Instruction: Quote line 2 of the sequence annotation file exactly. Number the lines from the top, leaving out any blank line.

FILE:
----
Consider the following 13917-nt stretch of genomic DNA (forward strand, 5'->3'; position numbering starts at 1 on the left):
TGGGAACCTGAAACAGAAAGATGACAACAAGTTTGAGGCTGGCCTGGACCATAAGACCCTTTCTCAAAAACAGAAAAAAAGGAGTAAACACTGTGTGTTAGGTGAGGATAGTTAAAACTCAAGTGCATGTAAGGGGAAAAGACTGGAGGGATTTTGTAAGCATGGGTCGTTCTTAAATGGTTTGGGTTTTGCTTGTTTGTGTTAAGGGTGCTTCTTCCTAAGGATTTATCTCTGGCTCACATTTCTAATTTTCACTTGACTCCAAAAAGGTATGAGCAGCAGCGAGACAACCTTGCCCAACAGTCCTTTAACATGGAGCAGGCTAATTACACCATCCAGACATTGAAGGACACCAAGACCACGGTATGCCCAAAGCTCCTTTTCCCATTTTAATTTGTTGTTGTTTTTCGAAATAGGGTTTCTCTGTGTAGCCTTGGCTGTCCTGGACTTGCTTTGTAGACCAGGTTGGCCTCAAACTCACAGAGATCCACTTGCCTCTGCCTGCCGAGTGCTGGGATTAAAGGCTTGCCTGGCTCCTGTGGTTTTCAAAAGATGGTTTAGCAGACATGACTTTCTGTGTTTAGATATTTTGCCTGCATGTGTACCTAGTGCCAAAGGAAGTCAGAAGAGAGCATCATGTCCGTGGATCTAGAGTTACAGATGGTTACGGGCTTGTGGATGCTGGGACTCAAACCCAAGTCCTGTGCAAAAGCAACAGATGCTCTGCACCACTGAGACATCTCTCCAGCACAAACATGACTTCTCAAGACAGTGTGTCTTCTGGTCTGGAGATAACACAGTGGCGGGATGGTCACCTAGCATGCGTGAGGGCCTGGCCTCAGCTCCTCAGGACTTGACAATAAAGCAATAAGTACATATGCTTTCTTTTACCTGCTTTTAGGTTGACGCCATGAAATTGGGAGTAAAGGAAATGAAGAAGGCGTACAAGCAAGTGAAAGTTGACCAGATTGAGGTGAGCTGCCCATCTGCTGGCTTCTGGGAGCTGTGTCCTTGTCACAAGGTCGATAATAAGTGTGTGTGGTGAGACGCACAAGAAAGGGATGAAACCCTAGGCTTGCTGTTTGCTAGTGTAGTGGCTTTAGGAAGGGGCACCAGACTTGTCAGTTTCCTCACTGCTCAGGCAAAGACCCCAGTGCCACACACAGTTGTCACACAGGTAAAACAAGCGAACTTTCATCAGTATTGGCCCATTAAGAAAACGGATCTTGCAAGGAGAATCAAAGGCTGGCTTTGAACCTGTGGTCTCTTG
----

TGGGAACCTGAAACAGAAAGATGACAACAAGTTTGAGGCTGGCCTGGACCATAAGACCCTTTCTCAAAAACAGAAAAAAAGGAGTAAACACTGTGTGTTAGGTGAGGATAGTTAAAACTCAAGTGCATGTAAGGGGAAAAGACTGGAGGGATTTTGTAAGCATGGGTCGTTCTTAAATGGTTTGGGTTTTGCTTGTTTGTGTTAAGGGTGCTTCTTCCTAAGGATTTATCTCTGGCTCACATTTCTAATTTTCACTTGACTCCAAAAAGGTATGAGCAGCAGCGAGACAACCTTGCCCAACAGTCCTTTAACATGGAGCAGGCTAATTACACCATCCAGACATTGAAGGACACCAAGACCACGGTATGCCCAAAGCTCCTTTTCCCATTTTAATTTGTTGTTGTTTTTCGAAATAGGGTTTCTCTGTGTAGCCTTGGCTGTCCTGGACTTGCTTTGTAGACCAGGTTGGCCTCAAACTCACAGAGATCCACTTGCCTCTGCCTGCCGAGTGCTGGGATTAAAGGCTTGCCTGGCTCCTGTGGTTTTCAAAAGATGGTTTAGCAGACATGACTTTCTGTGTTTAGATATTTTGCCTGCATGTGTACCTAGTGCCAAAGGAAGTCAGAAGAGAGCATCATGTCCGTGGATCTAGAGTTACAGATGGTTACGGGCTTGTGGATGCTGGGACTCAAACCCAAGTCCTGTGCAAAAGCAACAGATGCTCTGCACCACTGAGACATCTCTCCAGCACAAACATGACTTCTCAAGACAGTGTGTCTTCTGGTCTGGAGATAACACAGTGGCGGGATGGTCACCTAGCATGCGTGAGGGCCTGGCCTCAGCTCCTCAGGACTTGACAATAAAGCAATAAGTACATATGCTTTCTTTTACCTGCTTTTAGGTTGACGCCATGAAATTGGGAGTAAAGGAAATGAAGAAGGCGTACAAGCAAGTGAAAGTTGACCAGATTGAGGTGAGCTGCCCATCTGCTGGCTTCTGGGAGCTGTGTCCTTGTCACAAGGTCGATAATAAGTGTGTGTGGTGAGACGCACAAGAAAGGGATGAAACCCTAGGCTTGCTGTTTGCTAGTGTAGTGGCTTTAGGAAGGGGCACCAGACTTGTCAGTTTCCTCACTGCTCAGGCAAAGACCCCAGTGCCACACACAGTTGTCACACAGGTAAAACAAGCGAACTTTCATCAGTATTGGCCCATTAAGAAAACGGATCTTGCAAGGAGAATCAAAGGCTGGCTTTGAACCTGTGGTCTCTTG